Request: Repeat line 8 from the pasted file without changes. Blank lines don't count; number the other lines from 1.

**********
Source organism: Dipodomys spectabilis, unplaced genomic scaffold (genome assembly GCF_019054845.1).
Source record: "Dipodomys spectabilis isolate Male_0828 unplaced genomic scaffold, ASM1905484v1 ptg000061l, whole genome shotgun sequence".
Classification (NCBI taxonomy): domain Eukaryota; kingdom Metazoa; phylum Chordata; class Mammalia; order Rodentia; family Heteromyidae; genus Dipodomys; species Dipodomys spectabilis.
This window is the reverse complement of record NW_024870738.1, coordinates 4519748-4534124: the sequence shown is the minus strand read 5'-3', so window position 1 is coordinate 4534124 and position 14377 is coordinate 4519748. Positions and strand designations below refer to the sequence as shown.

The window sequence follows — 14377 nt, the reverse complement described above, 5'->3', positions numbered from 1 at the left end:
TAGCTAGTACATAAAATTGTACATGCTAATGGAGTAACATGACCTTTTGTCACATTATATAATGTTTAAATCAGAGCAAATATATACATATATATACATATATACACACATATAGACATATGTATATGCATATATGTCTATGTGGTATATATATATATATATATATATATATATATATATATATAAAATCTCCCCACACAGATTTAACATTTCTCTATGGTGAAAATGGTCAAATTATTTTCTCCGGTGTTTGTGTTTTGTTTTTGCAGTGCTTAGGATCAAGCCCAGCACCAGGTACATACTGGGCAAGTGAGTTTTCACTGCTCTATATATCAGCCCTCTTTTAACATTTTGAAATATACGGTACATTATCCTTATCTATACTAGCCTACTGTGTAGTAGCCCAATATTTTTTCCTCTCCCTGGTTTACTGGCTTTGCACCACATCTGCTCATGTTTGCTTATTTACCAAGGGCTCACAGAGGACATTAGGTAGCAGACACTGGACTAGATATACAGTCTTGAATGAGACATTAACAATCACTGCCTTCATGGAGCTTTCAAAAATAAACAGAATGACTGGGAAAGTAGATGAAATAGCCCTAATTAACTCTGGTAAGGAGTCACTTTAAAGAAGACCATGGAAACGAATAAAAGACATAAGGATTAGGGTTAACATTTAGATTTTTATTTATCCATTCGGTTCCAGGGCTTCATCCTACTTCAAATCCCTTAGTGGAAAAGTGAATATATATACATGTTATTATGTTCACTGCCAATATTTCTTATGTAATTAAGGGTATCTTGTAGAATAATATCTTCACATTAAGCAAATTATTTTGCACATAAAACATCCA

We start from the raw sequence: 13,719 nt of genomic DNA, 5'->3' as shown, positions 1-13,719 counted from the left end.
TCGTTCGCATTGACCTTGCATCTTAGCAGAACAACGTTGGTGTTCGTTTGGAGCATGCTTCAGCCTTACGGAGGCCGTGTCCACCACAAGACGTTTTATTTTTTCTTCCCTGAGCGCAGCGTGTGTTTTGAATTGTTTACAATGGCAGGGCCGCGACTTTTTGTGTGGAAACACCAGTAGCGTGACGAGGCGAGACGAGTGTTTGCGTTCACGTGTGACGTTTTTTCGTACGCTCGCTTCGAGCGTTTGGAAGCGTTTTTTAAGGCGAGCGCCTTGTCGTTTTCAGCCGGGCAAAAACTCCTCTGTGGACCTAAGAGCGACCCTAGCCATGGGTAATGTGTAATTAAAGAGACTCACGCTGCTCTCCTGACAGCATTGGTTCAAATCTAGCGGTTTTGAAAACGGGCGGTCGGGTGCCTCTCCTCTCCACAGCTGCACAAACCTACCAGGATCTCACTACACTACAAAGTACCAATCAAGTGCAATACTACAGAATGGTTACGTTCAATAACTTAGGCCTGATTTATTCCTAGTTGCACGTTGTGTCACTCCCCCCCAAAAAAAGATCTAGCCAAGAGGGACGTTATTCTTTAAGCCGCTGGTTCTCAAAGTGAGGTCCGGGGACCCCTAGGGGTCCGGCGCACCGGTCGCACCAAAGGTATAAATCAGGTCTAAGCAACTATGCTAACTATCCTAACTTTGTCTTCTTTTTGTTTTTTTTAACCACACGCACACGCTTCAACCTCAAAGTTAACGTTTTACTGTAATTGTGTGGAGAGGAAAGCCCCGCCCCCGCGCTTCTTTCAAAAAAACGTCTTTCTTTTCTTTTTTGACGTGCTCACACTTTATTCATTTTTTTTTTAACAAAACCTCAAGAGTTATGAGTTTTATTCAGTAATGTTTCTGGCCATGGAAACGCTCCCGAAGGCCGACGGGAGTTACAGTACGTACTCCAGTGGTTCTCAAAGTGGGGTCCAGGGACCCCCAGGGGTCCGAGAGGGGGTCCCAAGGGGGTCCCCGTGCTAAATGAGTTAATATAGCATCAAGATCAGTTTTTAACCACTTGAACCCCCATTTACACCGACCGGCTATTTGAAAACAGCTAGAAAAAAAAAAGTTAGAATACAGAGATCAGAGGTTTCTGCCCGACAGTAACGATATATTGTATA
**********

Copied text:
TCGTTCGCATTGACCTTGCATCTTAGCAGAACAACGTTGGTGTTCGTTTGGAGCATGCTTCAGCCTTACGGAGGCCGTGTCCACCACAAGACGTTTTATTTTTTCTTCCCTGAGCGCAGCGTGTGTTTTGAATTGTTTACAATGGCAGGGCCGCGACTTTTTGTGTGGAAACACCAGTAGCGTGACGAGGCGAGACGAGTGTTTGCGTTCACGTGTGACGTTTTTTCGTACGCTCGCTTCGAGCGTTTGGAAGCGTTTTTTAAGGCGAGCGCCTTGTCGTTTTCAGCCGGGCAAAAACTCCTCTGTGGACCTAAGAGCGACCCTAGCCATGGGTAATGTGTAATTAAAGAGACTCACGCTGCTCTCCTGACAGCATTGGTTCAAATCTAGCGGTTTTGAAAACGGGCGGTCGGGTGCCTCTCCTCTCCACAGCTGCACAAACCTACCAGGATCTCACTACACTACAAAGTACCAATCAAGTGCAATACTACAGAATGGTTACGTTCAATAACTTAGGCCTGATTTATTCCTAGTTGCACGTTGTGTCACTCCCCCCCAAAAAAAGATCTAGCCAAGAGGGACGTTATTCTTTAAGCCGCTGGTTCTCAAAGTGAGGTCCGGGGACCCCTAGGGGTCCGGCGCACCGGTCGCACCAAAGGTATAAATCAGGTCTAAGCAACTATGCTAACTATCCTAACTTTGTCTTCTTTTTGTTTTTTTTAACCACACGCACACGCTTCAACCTCAAAGTTAACGTTTTACTGTAATTGTGTGGAGAGGAAAGCCCCGCCCCCGCGCTTCTTTCAAAAAAACGTCTTTCTTTTCTTTTTTGACGTGCTCACACTTTATTCATTTTTTTTTTAACAAAACCTCAAGAGTTATGAGTTTTATTCAGTAATGTTTCTGGCCATGGAAACGCTCCCGAAGGCCGACGGGAGTTACAGTACGTACTCCAGTGGTTCTCAAAGTGGGGTCCAGGGACCCCCAGGGGTCCGAGAGGGGGTCCCAAGGGGGTCCCCGTGCTAAATGAGTTAATATAGCATCAAGATCAGTTTTTAACCACTTGAACCCCCATTTACACCGACCGGCTATTTGAAAACAGCTAGAAAAAAAAAAGTTAGAATACAGAGATCAGAGGTTTCTGCCCGACAGTAACGATATATTGTATA